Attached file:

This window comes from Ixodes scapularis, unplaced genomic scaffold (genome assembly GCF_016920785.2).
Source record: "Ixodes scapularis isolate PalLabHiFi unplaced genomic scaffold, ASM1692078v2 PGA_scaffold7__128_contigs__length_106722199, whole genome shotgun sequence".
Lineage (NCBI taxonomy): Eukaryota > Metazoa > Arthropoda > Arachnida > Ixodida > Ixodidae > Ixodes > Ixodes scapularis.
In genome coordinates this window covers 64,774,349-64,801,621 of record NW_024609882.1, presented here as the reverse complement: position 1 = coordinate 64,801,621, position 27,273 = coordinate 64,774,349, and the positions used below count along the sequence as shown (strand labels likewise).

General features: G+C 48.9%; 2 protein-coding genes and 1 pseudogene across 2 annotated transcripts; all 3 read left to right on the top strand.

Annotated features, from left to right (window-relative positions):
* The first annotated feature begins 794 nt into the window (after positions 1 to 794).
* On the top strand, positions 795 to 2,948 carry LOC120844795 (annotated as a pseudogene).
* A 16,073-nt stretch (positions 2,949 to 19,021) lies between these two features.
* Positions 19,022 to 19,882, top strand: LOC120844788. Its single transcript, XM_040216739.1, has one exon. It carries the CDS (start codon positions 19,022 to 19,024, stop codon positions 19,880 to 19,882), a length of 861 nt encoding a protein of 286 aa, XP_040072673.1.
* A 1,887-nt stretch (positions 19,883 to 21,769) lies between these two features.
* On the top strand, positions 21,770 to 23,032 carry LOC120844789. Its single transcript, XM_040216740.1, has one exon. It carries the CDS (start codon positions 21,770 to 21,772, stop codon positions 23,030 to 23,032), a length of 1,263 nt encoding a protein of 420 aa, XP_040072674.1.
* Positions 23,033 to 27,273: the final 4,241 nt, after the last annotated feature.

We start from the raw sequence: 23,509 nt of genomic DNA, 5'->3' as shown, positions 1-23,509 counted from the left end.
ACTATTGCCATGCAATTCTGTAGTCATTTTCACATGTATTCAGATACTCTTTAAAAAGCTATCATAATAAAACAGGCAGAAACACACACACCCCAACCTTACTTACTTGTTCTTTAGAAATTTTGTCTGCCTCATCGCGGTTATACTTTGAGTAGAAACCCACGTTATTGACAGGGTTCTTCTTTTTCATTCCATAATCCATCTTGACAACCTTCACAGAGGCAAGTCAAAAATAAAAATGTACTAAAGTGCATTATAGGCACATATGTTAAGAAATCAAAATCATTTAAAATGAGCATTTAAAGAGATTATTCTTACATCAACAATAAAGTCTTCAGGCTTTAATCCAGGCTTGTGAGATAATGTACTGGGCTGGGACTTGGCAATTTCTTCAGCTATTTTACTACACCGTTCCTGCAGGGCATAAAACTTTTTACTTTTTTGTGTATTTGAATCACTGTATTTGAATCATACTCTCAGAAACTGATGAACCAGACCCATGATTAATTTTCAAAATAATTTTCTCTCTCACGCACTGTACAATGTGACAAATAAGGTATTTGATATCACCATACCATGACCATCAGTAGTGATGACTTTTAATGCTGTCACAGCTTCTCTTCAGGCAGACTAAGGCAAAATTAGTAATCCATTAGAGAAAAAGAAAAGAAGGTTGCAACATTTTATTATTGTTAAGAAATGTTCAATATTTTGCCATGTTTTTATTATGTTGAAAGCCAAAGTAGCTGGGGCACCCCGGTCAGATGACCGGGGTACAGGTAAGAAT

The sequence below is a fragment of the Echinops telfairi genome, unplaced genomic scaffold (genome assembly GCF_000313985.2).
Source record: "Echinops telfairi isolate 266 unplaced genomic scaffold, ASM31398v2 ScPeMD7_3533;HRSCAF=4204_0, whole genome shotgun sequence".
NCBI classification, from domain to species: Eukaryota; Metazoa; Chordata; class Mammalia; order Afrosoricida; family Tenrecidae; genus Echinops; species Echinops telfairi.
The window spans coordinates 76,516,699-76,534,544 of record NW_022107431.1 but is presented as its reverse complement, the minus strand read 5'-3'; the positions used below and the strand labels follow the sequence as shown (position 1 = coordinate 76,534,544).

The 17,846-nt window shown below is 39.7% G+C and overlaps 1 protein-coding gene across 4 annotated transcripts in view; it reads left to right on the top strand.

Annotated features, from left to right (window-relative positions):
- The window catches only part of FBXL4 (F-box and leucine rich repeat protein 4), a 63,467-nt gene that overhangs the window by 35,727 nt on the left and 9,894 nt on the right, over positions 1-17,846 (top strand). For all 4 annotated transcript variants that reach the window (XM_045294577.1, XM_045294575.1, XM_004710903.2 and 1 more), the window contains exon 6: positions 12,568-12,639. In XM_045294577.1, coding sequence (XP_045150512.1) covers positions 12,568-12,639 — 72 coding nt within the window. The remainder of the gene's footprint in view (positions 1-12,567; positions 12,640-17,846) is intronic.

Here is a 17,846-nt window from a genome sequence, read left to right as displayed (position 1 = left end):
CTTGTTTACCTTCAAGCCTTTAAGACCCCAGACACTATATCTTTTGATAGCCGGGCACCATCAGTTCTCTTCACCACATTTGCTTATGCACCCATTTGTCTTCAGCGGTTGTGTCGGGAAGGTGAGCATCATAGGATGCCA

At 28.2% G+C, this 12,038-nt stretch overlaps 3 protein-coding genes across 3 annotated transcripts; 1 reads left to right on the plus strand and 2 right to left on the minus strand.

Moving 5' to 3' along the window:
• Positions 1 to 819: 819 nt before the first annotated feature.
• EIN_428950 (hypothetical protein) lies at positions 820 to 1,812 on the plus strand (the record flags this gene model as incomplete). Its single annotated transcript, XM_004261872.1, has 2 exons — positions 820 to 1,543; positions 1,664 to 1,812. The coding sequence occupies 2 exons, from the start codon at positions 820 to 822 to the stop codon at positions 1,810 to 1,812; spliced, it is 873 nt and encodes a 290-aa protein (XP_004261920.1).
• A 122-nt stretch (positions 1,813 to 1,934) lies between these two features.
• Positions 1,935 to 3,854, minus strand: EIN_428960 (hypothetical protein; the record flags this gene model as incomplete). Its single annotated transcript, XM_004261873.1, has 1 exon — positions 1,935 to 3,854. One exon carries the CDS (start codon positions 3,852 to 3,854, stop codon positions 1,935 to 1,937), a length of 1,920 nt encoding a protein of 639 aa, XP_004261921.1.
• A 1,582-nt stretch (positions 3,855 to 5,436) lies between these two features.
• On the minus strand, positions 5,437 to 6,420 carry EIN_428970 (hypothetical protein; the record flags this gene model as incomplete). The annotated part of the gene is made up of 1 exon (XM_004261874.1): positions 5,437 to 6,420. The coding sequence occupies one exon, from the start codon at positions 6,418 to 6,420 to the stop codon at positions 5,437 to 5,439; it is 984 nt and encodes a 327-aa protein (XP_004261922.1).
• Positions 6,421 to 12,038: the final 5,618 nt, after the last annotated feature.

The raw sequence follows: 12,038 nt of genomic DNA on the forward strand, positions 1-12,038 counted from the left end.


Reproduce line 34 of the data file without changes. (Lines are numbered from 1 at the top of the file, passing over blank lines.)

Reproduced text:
The raw sequence follows: 12,038 nt of genomic DNA on the forward strand, positions 1-12,038 counted from the left end.